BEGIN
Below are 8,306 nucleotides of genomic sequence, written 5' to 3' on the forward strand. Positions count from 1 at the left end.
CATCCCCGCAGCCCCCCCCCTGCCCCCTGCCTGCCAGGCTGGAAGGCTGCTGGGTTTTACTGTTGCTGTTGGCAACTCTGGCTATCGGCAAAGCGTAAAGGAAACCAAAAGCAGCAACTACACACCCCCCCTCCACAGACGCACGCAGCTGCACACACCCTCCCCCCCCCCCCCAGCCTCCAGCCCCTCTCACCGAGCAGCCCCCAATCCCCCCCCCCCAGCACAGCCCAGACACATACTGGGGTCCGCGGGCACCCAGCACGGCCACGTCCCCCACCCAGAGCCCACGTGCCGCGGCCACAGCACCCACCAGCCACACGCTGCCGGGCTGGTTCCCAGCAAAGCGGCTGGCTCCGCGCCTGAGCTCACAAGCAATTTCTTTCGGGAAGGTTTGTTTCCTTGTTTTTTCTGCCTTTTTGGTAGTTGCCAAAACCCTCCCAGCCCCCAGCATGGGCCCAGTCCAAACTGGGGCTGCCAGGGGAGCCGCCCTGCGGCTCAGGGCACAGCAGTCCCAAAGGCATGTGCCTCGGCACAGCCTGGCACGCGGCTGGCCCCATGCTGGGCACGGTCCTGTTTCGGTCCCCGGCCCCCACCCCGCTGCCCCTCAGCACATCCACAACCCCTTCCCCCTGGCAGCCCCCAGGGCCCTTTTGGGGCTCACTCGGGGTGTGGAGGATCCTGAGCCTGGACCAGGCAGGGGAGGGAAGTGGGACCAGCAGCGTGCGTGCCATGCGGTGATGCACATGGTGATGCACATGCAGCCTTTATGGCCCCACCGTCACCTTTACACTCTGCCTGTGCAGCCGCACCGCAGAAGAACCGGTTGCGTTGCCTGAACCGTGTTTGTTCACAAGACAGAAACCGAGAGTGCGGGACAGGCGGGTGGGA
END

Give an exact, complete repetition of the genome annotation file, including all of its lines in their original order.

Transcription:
Below are 8,306 nucleotides of genomic sequence, written 5' to 3' on the forward strand. Positions count from 1 at the left end.
CATCCCCGCAGCCCCCCCCCTGCCCCCTGCCTGCCAGGCTGGAAGGCTGCTGGGTTTTACTGTTGCTGTTGGCAACTCTGGCTATCGGCAAAGCGTAAAGGAAACCAAAAGCAGCAACTACACACCCCCCCTCCACAGACGCACGCAGCTGCACACACCCTCCCCCCCCCCCCCAGCCTCCAGCCCCTCTCACCGAGCAGCCCCCAATCCCCCCCCCCCAGCACAGCCCAGACACATACTGGGGTCCGCGGGCACCCAGCACGGCCACGTCCCCCACCCAGAGCCCACGTGCCGCGGCCACAGCACCCACCAGCCACACGCTGCCGGGCTGGTTCCCAGCAAAGCGGCTGGCTCCGCGCCTGAGCTCACAAGCAATTTCTTTCGGGAAGGTTTGTTTCCTTGTTTTTTCTGCCTTTTTGGTAGTTGCCAAAACCCTCCCAGCCCCCAGCATGGGCCCAGTCCAAACTGGGGCTGCCAGGGGAGCCGCCCTGCGGCTCAGGGCACAGCAGTCCCAAAGGCATGTGCCTCGGCACAGCCTGGCACGCGGCTGGCCCCATGCTGGGCACGGTCCTGTTTCGGTCCCCGGCCCCCACCCCGCTGCCCCTCAGCACATCCACAACCCCTTCCCCCTGGCAGCCCCCAGGGCCCTTTTGGGGCTCACTCGGGGTGTGGAGGATCCTGAGCCTGGACCAGGCAGGGGAGGGAAGTGGGACCAGCAGCGTGCGTGCCATGCGGTGATGCACATGGTGATGCACATGCAGCCTTTATGGCCCCACCGTCACCTTTACACTCTGCCTGTGCAGCCGCACCGCAGAAGAACCGGTTGCGTTGCCTGAACCGTGTTTGTTCACAAGACAGAAACCGAGAGTGCGGGACAGGCGGGTGGGA